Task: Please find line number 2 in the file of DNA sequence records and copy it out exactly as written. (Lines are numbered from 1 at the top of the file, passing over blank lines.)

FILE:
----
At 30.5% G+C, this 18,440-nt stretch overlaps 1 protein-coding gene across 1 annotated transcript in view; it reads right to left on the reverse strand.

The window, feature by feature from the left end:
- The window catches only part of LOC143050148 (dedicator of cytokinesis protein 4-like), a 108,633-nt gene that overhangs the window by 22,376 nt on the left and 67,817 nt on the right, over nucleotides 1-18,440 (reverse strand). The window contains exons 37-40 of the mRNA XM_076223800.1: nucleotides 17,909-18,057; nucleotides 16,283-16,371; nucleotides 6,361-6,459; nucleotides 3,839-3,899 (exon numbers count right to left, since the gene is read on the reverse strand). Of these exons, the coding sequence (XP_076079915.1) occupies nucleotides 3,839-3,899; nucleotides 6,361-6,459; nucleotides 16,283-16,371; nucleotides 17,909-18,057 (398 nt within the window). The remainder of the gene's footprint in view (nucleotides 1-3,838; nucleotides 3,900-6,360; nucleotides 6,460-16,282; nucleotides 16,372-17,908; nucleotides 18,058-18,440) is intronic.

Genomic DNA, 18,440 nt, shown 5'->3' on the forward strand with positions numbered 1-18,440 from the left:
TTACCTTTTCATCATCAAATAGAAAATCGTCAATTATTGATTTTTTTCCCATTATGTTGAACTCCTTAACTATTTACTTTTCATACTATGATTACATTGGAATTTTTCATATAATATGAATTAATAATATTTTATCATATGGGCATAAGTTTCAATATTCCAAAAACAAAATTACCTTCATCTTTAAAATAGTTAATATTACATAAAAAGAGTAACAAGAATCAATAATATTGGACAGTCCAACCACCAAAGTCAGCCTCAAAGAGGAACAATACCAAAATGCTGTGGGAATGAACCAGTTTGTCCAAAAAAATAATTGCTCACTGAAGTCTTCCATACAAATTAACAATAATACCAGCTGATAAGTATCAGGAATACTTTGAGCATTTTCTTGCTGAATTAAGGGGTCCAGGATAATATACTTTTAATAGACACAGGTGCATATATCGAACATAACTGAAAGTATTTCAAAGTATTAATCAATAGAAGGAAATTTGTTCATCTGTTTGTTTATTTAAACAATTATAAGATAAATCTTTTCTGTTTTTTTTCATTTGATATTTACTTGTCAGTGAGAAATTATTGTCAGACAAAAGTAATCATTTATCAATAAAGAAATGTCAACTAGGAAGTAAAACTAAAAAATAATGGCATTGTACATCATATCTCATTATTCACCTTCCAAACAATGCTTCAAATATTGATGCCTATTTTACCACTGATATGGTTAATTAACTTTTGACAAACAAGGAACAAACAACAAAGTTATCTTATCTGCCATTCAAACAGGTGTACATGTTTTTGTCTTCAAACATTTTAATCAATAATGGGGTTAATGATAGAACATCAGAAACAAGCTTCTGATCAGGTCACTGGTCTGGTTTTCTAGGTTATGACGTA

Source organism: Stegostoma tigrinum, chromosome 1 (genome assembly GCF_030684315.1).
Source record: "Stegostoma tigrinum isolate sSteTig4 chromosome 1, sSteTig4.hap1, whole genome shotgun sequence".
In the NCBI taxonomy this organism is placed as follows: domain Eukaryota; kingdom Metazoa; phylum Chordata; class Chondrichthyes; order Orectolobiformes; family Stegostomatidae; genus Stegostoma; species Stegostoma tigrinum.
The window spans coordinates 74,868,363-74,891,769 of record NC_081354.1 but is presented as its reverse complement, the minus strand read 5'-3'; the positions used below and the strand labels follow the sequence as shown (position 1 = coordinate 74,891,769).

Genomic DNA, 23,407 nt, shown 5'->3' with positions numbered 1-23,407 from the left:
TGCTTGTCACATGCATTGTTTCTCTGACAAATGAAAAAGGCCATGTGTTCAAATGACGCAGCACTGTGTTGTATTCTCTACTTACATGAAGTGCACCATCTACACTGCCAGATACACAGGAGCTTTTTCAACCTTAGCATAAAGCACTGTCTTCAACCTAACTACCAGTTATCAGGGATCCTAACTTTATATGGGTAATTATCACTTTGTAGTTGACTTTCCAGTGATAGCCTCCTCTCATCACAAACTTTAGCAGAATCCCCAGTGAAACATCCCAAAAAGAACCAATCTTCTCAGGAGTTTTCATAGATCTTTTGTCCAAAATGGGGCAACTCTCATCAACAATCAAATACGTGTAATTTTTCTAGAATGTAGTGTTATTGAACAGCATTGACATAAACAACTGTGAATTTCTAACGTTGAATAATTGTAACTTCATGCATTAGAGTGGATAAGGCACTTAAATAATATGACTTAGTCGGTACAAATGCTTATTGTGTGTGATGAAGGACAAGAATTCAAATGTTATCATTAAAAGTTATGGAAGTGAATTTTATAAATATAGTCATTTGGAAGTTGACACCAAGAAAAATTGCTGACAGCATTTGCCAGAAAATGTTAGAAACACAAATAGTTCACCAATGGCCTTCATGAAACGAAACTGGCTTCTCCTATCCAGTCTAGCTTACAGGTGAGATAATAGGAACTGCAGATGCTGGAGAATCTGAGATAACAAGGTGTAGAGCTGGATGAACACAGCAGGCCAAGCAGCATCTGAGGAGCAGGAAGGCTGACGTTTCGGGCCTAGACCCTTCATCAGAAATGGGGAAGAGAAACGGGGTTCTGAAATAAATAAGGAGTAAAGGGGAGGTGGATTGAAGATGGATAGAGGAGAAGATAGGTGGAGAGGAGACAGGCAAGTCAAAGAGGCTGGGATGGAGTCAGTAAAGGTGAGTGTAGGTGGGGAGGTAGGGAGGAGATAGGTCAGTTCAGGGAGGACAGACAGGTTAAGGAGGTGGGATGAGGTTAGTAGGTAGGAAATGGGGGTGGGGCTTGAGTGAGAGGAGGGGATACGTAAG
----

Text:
The window, feature by feature from the left end: